Grocery Store or Home-Grown Food? Is There a Difference?
A grocery store aisle featuring lots of fresh produce.

Grocery Store or Home-Grown Food? Is There a Difference?

pathmedical Nutrition

How does gardening and the grocery store affect your health level?

Most people have bought their produce at a local grocery store. Whether it’s Publix, Walmart or Whole Foods—there are many factors that come with picking a store because its produce is “healthier,” “cheaper” or “fresher.” There is a difference on how store-bought and home-grown food are processed.


Before the produce gets onto the shelves, they are grown in different places—depending on the brand. There are two ways to grow the crops:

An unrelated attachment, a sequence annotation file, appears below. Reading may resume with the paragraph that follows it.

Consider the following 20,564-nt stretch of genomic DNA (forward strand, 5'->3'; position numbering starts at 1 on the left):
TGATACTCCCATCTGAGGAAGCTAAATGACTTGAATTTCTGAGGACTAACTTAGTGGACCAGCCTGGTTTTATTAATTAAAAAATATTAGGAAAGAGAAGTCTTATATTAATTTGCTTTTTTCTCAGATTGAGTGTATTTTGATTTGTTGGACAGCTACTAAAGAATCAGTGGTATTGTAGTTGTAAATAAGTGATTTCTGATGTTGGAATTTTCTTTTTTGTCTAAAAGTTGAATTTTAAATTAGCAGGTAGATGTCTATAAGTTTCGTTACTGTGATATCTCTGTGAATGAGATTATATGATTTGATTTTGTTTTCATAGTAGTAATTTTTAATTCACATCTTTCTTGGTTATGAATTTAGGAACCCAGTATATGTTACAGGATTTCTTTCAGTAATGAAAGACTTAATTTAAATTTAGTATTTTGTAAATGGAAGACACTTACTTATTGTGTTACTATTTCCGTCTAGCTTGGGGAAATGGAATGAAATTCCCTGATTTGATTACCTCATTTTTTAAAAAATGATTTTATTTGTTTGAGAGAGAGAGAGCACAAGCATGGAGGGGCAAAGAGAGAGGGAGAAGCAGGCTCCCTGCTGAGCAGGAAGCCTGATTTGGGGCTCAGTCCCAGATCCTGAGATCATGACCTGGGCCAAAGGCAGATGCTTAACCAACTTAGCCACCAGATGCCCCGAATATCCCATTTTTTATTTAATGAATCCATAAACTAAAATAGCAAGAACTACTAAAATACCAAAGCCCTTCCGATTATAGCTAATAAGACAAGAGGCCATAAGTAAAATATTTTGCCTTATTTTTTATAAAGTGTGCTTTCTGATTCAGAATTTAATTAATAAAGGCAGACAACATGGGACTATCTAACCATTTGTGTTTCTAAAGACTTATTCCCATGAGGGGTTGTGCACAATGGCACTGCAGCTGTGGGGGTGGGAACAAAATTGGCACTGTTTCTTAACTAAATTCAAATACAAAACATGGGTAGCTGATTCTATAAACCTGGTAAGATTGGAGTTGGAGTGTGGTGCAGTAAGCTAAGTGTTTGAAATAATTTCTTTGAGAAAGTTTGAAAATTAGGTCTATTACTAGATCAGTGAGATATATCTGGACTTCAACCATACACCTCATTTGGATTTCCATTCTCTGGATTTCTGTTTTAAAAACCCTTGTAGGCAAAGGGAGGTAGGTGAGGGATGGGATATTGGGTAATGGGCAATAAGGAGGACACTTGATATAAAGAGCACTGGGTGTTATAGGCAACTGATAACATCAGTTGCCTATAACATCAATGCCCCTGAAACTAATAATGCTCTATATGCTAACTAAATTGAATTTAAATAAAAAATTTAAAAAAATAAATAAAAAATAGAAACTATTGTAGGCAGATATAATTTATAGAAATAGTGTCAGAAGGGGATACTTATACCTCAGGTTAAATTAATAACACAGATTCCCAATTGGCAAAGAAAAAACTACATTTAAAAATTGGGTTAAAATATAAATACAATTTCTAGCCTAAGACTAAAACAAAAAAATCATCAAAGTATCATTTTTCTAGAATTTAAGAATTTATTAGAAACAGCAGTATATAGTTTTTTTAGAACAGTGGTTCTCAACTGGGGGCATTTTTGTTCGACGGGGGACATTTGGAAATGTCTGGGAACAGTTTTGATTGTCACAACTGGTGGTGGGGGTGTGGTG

• On the farm
  • In the greenhouse

Once the produce is picked they are packaged carefully and are sent through a refrigerated transporter to stores. The produce can travel for miles, which can degrade the nutrients it holds—especially if they contacted heat. These products are usually picked a few days before they are ripened—therefore, if there is a delay, it can ripen faster and cause a lack of fresh produce when you go and buy from the store.


Having a green thumb has its benefits. Not only is gardening a workout, but it lets you know how, when and where your produce is grown. You get to control your harvest such as, what fertilizer is used and what pesticides come into contact. It is said that gardening your own fruits and vegetables can help prevent cancer and heart disease. The reason might be that the produce left in the garden to ripe, gain more nutrients than those that ripe on the shelves. That’s more beta-carotene and calcium supplements to protect your body from diseases.

In conclusion, you would not lose the nutrients found in grocery food. You still gain the benefits from the nutrients fruits and vegetables hold. Gardening just boosts your chances of receiving more vitamins and minerals your body needs.